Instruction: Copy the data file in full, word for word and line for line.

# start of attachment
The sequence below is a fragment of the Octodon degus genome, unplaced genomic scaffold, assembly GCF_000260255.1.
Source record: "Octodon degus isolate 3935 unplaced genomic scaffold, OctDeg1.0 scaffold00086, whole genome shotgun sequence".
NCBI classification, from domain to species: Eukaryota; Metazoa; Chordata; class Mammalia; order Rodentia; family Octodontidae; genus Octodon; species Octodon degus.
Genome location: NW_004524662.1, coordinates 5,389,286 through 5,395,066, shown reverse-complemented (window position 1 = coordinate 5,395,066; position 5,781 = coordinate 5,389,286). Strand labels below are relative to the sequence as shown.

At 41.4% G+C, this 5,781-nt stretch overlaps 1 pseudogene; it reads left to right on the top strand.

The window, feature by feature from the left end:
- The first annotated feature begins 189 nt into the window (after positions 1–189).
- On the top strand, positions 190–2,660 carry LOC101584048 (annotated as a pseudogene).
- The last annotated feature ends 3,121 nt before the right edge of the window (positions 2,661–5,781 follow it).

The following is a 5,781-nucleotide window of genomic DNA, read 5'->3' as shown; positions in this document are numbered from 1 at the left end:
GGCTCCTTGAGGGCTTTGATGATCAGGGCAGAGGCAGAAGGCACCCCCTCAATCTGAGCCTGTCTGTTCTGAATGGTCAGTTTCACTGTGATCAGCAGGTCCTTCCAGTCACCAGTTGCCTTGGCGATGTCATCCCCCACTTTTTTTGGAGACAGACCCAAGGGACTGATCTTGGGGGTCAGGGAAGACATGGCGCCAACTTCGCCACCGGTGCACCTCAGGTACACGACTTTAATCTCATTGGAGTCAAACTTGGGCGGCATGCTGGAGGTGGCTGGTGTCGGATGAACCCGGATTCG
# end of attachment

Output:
The sequence below is a fragment of the Octodon degus genome, unplaced genomic scaffold, assembly GCF_000260255.1.
Source record: "Octodon degus isolate 3935 unplaced genomic scaffold, OctDeg1.0 scaffold00086, whole genome shotgun sequence".
NCBI classification, from domain to species: Eukaryota; Metazoa; Chordata; class Mammalia; order Rodentia; family Octodontidae; genus Octodon; species Octodon degus.
Genome location: NW_004524662.1, coordinates 5,389,286 through 5,395,066, shown reverse-complemented (window position 1 = coordinate 5,395,066; position 5,781 = coordinate 5,389,286). Strand labels below are relative to the sequence as shown.

At 41.4% G+C, this 5,781-nt stretch overlaps 1 pseudogene; it reads left to right on the top strand.

The window, feature by feature from the left end:
- The first annotated feature begins 189 nt into the window (after positions 1–189).
- On the top strand, positions 190–2,660 carry LOC101584048 (annotated as a pseudogene).
- The last annotated feature ends 3,121 nt before the right edge of the window (positions 2,661–5,781 follow it).

The following is a 5,781-nucleotide window of genomic DNA, read 5'->3' as shown; positions in this document are numbered from 1 at the left end:
GGCTCCTTGAGGGCTTTGATGATCAGGGCAGAGGCAGAAGGCACCCCCTCAATCTGAGCCTGTCTGTTCTGAATGGTCAGTTTCACTGTGATCAGCAGGTCCTTCCAGTCACCAGTTGCCTTGGCGATGTCATCCCCCACTTTTTTTGGAGACAGACCCAAGGGACTGATCTTGGGGGTCAGGGAAGACATGGCGCCAACTTCGCCACCGGTGCACCTCAGGTACACGACTTTAATCTCATTGGAGTCAAACTTGGGCGGCATGCTGGAGGTGGCTGGTGTCGGATGAACCCGGATTCG